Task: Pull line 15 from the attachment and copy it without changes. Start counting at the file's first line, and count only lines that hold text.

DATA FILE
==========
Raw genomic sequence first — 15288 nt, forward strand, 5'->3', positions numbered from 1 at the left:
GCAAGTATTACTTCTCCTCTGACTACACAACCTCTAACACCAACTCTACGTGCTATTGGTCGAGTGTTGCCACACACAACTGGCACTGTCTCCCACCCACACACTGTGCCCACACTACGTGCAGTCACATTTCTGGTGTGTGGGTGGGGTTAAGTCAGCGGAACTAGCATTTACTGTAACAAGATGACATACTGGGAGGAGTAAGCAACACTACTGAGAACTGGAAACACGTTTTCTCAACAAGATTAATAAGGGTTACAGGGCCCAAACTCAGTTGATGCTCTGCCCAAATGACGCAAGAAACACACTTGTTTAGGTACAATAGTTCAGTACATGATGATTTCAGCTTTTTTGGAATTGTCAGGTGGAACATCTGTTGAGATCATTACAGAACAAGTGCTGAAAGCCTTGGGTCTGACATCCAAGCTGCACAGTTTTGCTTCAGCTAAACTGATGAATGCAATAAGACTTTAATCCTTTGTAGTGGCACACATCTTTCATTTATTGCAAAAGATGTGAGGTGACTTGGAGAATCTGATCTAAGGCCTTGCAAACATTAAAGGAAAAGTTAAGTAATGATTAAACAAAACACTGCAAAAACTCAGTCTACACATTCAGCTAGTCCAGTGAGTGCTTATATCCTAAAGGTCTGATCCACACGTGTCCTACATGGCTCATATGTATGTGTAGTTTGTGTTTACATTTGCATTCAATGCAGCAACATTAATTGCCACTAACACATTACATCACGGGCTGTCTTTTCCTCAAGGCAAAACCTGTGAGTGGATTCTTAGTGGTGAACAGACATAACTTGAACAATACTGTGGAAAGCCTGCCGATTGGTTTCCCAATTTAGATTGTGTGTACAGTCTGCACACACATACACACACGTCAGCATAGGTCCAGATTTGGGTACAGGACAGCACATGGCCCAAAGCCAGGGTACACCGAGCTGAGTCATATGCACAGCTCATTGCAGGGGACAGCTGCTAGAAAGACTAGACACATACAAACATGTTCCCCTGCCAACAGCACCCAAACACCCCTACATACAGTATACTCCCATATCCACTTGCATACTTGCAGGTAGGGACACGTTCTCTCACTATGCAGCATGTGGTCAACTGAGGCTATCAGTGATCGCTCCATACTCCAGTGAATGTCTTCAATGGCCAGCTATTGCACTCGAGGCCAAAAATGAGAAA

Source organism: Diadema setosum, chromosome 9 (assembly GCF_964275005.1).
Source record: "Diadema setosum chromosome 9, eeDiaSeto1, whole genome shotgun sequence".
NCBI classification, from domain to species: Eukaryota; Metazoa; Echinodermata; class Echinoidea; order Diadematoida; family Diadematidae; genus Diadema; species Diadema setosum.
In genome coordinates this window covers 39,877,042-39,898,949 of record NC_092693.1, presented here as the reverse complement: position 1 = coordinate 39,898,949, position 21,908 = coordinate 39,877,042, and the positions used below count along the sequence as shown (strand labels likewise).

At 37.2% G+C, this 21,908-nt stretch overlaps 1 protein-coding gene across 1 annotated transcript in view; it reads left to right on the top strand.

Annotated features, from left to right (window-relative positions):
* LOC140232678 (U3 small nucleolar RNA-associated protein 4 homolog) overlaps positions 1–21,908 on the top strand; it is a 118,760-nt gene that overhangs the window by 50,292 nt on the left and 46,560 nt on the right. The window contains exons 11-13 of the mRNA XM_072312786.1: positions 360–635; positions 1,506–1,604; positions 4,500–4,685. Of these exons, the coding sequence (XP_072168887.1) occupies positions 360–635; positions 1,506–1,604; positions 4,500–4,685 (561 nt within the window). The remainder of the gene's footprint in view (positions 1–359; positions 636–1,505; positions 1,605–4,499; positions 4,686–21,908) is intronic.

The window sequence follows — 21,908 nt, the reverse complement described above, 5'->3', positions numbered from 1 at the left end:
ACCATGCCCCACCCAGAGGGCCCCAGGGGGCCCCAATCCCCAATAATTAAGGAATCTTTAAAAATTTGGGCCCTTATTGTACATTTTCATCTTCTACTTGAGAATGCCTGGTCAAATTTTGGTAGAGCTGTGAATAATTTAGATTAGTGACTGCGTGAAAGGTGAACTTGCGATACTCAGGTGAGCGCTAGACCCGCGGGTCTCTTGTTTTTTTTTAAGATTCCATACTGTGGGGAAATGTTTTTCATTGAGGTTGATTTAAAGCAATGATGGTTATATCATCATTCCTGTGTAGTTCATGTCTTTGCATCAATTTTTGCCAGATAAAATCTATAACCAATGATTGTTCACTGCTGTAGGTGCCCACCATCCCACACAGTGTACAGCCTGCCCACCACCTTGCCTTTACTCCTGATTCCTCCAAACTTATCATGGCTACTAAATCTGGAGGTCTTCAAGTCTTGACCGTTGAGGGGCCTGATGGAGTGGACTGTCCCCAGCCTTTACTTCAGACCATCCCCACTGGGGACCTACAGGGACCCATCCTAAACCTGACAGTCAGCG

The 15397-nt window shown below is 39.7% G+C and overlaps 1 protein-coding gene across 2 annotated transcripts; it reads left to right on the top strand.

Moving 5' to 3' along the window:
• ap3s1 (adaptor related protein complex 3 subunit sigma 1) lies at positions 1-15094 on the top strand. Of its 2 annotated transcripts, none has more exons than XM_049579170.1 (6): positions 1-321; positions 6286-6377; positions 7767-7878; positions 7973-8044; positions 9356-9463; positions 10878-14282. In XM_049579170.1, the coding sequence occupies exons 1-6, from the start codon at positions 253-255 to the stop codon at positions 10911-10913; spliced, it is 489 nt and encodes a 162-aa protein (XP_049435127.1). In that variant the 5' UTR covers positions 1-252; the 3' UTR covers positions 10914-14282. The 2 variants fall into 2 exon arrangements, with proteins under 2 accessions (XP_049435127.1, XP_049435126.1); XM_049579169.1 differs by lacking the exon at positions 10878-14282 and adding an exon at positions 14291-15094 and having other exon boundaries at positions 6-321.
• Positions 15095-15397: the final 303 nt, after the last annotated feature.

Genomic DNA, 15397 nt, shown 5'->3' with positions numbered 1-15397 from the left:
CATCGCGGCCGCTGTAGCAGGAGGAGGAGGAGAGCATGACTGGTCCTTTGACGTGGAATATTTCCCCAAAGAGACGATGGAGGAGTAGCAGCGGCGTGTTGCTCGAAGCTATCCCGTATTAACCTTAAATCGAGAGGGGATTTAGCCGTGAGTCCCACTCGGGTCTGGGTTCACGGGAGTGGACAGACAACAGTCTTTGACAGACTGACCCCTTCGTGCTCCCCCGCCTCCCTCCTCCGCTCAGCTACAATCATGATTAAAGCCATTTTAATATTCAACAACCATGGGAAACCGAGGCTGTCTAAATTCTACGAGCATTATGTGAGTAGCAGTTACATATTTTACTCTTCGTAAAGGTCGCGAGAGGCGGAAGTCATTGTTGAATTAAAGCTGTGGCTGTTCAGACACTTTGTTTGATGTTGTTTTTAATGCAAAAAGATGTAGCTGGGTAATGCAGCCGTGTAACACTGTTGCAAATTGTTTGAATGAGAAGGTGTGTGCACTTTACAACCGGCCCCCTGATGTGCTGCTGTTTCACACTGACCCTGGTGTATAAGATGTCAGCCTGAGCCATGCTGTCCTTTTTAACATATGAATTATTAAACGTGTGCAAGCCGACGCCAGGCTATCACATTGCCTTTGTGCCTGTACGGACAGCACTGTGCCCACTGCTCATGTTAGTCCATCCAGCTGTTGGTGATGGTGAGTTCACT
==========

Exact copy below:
• Positions 15095-15397: the final 303 nt, after the last annotated feature.